Official time in court IMPORTANT to inspire people's trust in the Judiciary

Based on the record of this administrative matter the Supreme Court notes, first, that respondent offered no explanation on the discrepancy between the entries in her DTR and the entries logged by the Head Guard. Although the DTRs were signed by Presiding Judge Agustin T. Sardido, certifying to the correctness of the entries, the Supreme Court finds, however, that the Head Guard had discreetly logged in the actual times of respondents arrival and departures, upon the instruction of Executive Judge Francisco S. Ampig, Jr. There appears no reason why the Head Guard should falsify his entries which differ from those of respondent, and thus the Supreme Court agrees to rely on his entries. Moreover, as the OCA report stated, it was the task of the Clerk of Court, and not the Judge (particularly Judge Sardido) to certify to the correctness of entries in the DTR.

As to respondents participation in the falsification of a bail bond document, the OCA report gave credence to the sworn statement of Lydia Jayme who made a detailed narration of how the falsifications were done. The OCA also considered as supporting evidence the contested documents supporting the bail bond, e.g., the falsified tax declarations, a handwritten note by the respondent addressed to one Nita Frias evidencing that respondent knew of the questioned bail bonds and she had, in fact, asked Diding to speed up the processing. Furthermore, as Clerk III, respondent de Mateo had the task to docket criminal complaints and keep a record book of warrants of arrest issued.

Significantly, the Supreme Court notes, second, that respondent de Mateo denied all the accusations levelled at her and averred that her accusers were motivated mainly by ill will. Be that as it may, the Supreme Court abides by the established doctrine, in administrative proceedings, that the complainant has the burden of proving by substantial evidence the allegations in the complaint. The Supreme Court shall proceed with the task of evaluating complainants evidence.

Substantial evidence in an administrative case consists of that amount of relevant evidence which a reasonable mind might accept as adequate to justify a conclusion. In this case, the evidence relied upon by Judge Dinopol, who investigated the case, does not indubitably show that respondent had a direct hand in the falsification of the documents. First, the sworn statement of witness Lydia Jayme cannot be the sole basis to determine the liability of respondent without any corroboration. The Supreme Court find, based on the record, that she was not even physically available during hearings to vouch for her statements. Second, the handwritten note of respondent addressed to one Nita Frias was not authenticated or corroborated by any witness. Third, the alleged documents supporting the bail bond application, by themselves, do not show that these were indeed falsifications, without further corroboration by credible witnesses.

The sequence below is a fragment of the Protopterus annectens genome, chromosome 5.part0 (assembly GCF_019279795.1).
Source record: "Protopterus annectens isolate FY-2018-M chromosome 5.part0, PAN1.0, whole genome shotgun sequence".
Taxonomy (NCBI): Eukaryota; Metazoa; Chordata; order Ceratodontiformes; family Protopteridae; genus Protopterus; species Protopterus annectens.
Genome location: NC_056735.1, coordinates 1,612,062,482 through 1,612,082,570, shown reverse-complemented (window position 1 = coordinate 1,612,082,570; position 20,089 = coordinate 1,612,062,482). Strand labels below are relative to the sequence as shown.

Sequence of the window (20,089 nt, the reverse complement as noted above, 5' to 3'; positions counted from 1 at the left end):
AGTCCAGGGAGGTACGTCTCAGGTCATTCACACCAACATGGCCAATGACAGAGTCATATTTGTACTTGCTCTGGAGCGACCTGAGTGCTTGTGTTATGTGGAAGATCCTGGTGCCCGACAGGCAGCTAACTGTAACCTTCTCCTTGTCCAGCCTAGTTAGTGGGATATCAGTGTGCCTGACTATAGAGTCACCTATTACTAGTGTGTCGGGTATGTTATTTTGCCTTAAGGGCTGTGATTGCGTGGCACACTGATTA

Coming now to the imposable penalty, the Supreme Court agrees that falsification of daily time records is patent dishonesty. Dishonesty is (d)isposition to lie, cheat, deceive, or defraud; untrustworthiness; lack of integrity; lack of honesty, probity or integrity in principle; lack of fairness and straightforwardness; disposition to defraud, deceive or betray. Dishonesty, being a grave offense, carries the extreme penalty of dismissal from the service with forfeiture of retirement benefits except accrued leave credits, and with perpetual disqualification from re-employment in government service. Indeed, dishonesty is a malevolent act that has no place in the Judiciary. Finding that the respondent offered no satisfactory explanation concerning the charges of dishonesty against her, and absent any circumstance to mitigate the imposable penalty, the Court finds the OCA recommendation of her dismissal appropriate.
Respondent, it should be stressed, failed to live up to the standards of honesty and integrity in the public service. As the Constitution felicitously phrases it, public office is a public trust. Inherent in this mandate of trust is the observance of prescribed office hours and the efficient use thereof for public service, if only to recompense the Government, and ultimately the people, who shoulder the cost of maintaining the Judiciary. Thus, to inspire public confidence and respect for the justice system, court officials and employees are at all times behooved to strictly observe official time. They must bear in mind that punctuality is a virtue, but absenteeism and tardiness are impermissible.

The Court is duty-bound to sternly wield a corrective hand to discipline errant employees and to weed out those who are found undesirable. The Supreme Court cannot countenance any act or omission by any court employee that violates the norm of public accountability, which would diminish the faith of the people in the Judiciary. (A.M. No. P-05-2100; December 27, 2007)